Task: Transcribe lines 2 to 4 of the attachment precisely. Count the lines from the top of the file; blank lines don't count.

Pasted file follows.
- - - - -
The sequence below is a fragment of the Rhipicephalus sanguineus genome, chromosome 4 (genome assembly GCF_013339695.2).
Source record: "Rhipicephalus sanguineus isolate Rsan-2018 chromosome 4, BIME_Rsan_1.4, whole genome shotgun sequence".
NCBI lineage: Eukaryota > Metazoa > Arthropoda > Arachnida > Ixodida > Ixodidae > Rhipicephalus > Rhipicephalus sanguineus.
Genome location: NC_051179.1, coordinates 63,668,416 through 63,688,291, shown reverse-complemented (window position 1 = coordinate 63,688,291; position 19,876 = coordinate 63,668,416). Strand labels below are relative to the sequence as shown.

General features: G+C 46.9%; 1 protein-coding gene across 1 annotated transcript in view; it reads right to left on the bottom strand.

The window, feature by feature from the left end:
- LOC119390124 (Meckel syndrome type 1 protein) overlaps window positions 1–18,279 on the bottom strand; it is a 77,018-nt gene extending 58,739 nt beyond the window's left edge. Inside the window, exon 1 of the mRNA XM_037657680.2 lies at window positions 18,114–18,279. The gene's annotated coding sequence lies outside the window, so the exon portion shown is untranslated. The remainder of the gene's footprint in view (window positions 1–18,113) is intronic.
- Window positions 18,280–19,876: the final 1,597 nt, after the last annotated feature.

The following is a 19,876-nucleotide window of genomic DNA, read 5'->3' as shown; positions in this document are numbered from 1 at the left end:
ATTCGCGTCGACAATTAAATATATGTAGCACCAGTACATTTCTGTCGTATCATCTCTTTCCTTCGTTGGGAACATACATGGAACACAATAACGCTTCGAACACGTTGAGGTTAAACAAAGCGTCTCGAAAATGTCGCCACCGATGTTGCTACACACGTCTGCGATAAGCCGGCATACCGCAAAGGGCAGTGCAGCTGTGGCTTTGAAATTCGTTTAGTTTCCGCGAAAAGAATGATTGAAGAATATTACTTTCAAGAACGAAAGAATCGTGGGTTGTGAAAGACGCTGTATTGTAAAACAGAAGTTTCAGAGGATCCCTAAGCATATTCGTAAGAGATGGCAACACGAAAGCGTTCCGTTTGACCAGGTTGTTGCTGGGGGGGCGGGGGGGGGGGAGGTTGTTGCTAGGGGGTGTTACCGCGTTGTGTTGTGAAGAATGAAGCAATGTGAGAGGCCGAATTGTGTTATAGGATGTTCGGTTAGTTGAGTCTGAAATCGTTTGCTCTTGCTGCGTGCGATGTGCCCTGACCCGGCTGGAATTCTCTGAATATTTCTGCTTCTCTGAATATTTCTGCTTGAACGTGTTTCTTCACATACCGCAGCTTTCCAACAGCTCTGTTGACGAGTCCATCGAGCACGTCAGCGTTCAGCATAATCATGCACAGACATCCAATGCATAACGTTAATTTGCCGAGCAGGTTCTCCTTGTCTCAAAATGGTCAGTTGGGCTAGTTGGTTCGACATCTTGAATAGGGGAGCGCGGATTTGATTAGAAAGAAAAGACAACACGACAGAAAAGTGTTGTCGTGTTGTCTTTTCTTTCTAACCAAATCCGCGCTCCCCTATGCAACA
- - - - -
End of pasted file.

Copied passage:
Source record: "Rhipicephalus sanguineus isolate Rsan-2018 chromosome 4, BIME_Rsan_1.4, whole genome shotgun sequence".
NCBI lineage: Eukaryota > Metazoa > Arthropoda > Arachnida > Ixodida > Ixodidae > Rhipicephalus > Rhipicephalus sanguineus.
Genome location: NC_051179.1, coordinates 63,668,416 through 63,688,291, shown reverse-complemented (window position 1 = coordinate 63,688,291; position 19,876 = coordinate 63,668,416). Strand labels below are relative to the sequence as shown.